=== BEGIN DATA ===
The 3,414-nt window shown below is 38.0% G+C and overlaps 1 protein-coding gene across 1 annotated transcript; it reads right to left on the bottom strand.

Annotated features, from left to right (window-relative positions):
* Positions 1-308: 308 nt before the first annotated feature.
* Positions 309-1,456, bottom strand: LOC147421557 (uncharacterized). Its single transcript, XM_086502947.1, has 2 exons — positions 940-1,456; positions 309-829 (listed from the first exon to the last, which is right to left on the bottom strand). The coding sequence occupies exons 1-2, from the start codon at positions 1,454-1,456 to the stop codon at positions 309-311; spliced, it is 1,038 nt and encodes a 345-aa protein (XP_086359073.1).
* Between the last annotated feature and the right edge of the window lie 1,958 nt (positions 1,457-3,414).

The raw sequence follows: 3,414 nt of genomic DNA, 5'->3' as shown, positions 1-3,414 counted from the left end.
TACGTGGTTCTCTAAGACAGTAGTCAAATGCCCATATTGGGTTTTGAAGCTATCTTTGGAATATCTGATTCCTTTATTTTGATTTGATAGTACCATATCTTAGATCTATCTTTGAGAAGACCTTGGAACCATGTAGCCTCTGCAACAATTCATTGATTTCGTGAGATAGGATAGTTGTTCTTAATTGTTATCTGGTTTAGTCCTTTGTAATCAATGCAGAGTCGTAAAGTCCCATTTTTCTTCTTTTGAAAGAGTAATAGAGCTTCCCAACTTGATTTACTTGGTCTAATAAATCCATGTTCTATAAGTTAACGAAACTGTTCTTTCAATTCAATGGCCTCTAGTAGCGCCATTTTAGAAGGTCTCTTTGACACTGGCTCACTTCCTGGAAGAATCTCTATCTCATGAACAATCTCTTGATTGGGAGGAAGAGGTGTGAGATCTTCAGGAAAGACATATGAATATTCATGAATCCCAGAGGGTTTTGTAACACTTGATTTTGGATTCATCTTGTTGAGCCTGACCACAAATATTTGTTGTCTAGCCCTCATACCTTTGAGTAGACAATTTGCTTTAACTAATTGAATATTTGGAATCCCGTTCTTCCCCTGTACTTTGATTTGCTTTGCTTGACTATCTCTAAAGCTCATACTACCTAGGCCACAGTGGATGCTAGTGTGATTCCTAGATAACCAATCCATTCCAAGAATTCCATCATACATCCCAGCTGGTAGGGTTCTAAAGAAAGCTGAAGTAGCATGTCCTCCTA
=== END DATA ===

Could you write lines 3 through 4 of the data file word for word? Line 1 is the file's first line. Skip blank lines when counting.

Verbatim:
* Positions 1-308: 308 nt before the first annotated feature.
* Positions 309-1,456, bottom strand: LOC147421557 (uncharacterized). Its single transcript, XM_086502947.1, has 2 exons — positions 940-1,456; positions 309-829 (listed from the first exon to the last, which is right to left on the bottom strand). The coding sequence occupies exons 1-2, from the start codon at positions 1,454-1,456 to the stop codon at positions 309-311; spliced, it is 1,038 nt and encodes a 345-aa protein (XP_086359073.1).